“Old witch Rebek,” he said. “She lives two doors away from the Gals.”
The Doctor handed her two silver florins.
“I am in love with a woman, and I’d like something that would make her love me,” he said.
“Oh, that can’t be, my boy. You look like a scarecrow, and they don’t usually fall in love with men like you.”
“True, mother, but I could give her all the silks she wants and all the money she could spend. …”
“And who be the woman?”
“Mrs. John Gal.”
“You can pluck every rose, excepting those that are plucked.” That was just what the Doctor wanted to know.
“And who may the other man be?” he asked.
“Paul Nagy, the hired man. She must be in love with him, because she comes here often for potions. I gave her the last year’s dust of three- year-old creepers to pour into his wine.”
“And does John Gal suspect anything?”
“Smart as he may be, feminine wit beats him every time.”
The Doctor returned to the Gal house and found the lovers still chatting, while the hired man wiped with a rag the backs of the horses that were now ready to take the Doctor to the station. She beckoned to him to approach. She dug her hand, into her bosom as the city man approached, and drew out three hundred florins in bills.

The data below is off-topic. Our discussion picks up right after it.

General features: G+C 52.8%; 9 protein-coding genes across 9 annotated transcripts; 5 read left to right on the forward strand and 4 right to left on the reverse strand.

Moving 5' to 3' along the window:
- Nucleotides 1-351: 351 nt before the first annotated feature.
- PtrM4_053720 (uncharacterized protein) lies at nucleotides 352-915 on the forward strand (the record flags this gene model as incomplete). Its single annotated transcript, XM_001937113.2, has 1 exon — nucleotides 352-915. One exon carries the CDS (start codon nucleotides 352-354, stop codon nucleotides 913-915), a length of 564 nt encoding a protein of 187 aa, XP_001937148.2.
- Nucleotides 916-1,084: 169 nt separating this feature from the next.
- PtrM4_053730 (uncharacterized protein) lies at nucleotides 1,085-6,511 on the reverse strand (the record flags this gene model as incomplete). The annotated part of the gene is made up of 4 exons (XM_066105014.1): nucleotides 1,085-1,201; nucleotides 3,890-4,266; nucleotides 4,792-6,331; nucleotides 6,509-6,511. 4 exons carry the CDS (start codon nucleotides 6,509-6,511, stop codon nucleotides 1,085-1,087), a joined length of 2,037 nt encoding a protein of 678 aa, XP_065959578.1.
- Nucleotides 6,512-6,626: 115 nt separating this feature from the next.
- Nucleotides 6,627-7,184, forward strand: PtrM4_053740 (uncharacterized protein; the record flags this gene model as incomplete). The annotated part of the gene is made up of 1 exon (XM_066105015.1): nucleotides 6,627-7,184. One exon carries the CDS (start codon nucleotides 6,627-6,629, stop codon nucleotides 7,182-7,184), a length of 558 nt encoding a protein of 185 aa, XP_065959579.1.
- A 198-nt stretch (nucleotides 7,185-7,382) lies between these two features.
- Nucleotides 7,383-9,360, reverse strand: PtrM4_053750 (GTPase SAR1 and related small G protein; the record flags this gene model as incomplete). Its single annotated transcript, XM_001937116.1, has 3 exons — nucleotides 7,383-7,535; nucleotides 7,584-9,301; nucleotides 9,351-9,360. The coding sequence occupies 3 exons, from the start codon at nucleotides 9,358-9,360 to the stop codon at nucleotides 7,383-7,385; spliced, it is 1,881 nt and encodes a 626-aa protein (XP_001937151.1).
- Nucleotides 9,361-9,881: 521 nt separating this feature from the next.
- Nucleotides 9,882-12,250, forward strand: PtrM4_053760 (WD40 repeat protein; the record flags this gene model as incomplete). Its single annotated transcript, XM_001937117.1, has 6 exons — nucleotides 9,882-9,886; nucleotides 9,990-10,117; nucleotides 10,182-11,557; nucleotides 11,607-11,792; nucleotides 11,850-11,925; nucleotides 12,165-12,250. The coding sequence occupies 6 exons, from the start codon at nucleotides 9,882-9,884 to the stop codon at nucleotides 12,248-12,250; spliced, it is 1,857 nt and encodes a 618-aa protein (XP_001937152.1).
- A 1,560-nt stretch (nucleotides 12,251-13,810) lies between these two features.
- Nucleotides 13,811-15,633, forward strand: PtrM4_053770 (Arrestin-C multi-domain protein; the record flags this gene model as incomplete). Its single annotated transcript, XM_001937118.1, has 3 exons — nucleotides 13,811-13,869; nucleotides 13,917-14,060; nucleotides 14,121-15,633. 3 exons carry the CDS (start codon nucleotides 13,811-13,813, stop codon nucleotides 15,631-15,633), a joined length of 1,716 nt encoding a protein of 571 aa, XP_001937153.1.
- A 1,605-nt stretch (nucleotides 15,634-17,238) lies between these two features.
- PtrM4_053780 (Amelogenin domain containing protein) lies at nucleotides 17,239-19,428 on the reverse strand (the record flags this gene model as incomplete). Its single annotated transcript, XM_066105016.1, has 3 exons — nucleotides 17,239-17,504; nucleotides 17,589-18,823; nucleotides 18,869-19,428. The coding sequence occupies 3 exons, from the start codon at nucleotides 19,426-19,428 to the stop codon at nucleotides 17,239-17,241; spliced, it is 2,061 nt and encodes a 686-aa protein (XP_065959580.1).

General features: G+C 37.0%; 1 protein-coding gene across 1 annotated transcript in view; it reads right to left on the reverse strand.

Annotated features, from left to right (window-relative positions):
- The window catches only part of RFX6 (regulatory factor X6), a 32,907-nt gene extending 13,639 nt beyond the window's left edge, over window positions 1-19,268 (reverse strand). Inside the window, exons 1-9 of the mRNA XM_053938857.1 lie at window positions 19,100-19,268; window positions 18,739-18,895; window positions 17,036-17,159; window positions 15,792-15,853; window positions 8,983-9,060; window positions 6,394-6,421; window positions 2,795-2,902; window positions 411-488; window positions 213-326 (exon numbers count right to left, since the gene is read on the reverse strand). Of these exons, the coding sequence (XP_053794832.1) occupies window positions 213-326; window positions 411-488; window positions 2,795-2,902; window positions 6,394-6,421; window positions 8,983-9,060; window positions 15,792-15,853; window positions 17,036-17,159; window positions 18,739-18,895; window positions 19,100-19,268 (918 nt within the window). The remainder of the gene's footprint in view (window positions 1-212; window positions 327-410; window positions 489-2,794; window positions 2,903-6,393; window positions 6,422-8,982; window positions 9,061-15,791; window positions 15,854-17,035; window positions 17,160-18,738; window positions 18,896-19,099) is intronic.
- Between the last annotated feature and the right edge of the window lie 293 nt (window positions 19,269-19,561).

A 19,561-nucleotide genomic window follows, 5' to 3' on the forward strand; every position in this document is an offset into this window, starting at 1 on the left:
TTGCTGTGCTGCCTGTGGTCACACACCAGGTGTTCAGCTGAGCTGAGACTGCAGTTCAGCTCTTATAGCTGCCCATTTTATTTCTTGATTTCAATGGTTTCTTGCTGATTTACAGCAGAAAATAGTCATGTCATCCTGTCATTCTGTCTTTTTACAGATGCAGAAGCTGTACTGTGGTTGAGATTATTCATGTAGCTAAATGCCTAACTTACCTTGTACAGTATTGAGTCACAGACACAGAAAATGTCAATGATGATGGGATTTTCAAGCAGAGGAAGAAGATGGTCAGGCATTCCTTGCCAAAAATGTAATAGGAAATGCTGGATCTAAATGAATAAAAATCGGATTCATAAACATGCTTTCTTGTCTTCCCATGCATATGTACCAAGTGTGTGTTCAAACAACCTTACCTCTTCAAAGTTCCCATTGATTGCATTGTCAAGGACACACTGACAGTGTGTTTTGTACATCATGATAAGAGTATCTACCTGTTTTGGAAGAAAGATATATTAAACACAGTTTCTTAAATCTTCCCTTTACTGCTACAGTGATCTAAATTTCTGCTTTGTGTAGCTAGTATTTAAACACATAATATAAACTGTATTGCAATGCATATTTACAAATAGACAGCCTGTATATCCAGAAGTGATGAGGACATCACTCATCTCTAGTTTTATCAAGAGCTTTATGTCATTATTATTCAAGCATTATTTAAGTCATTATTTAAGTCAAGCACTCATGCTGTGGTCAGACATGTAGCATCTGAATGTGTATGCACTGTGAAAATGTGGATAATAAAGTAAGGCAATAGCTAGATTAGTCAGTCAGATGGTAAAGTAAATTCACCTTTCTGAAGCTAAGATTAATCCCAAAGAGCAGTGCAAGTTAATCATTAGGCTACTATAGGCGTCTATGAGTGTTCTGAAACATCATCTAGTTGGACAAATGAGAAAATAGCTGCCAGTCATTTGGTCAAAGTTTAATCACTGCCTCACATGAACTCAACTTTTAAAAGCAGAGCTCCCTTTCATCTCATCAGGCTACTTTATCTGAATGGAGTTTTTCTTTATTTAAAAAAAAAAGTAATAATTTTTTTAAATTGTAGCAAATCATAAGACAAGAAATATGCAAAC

“For your trouble, Doctor,” she said, offering him the money. “Right,” said the Doctor, “but it will rest on your conscience, you pretty woman, that I did not deserve it more.”
“My soul will bear it all right. Don’t you worry.”
“Very well. Just have my bag put into the carriage, while I say good-bye to your husband.”
John Gal was lying exactly where he had been left. His pipe was unlit, and his eyes were closed as if he were taking a nap.
He looked up and cocked one eye as the door opened.
“I just came to say good-bye, Mr-: Gal,” said the Doctor.
“Are you going?” he asked with indifference.
“I have nothing to do here.”
“Did the woman give you the money?”
“Yes. You’ve got a pretty wife, Mr. Gal. My, she’s beautiful!”
The patient opened his other eye, and as he offered his good hand to the Doctor, he only said:
“Her lovely lips are like cherries.”
“So they are.” There was almost a happy smile on his face.
“That loafer Paul will have a fine time with her, I daresay.”
The old peasant began to tremble, and looked up.
“What was it you said, Doctor?”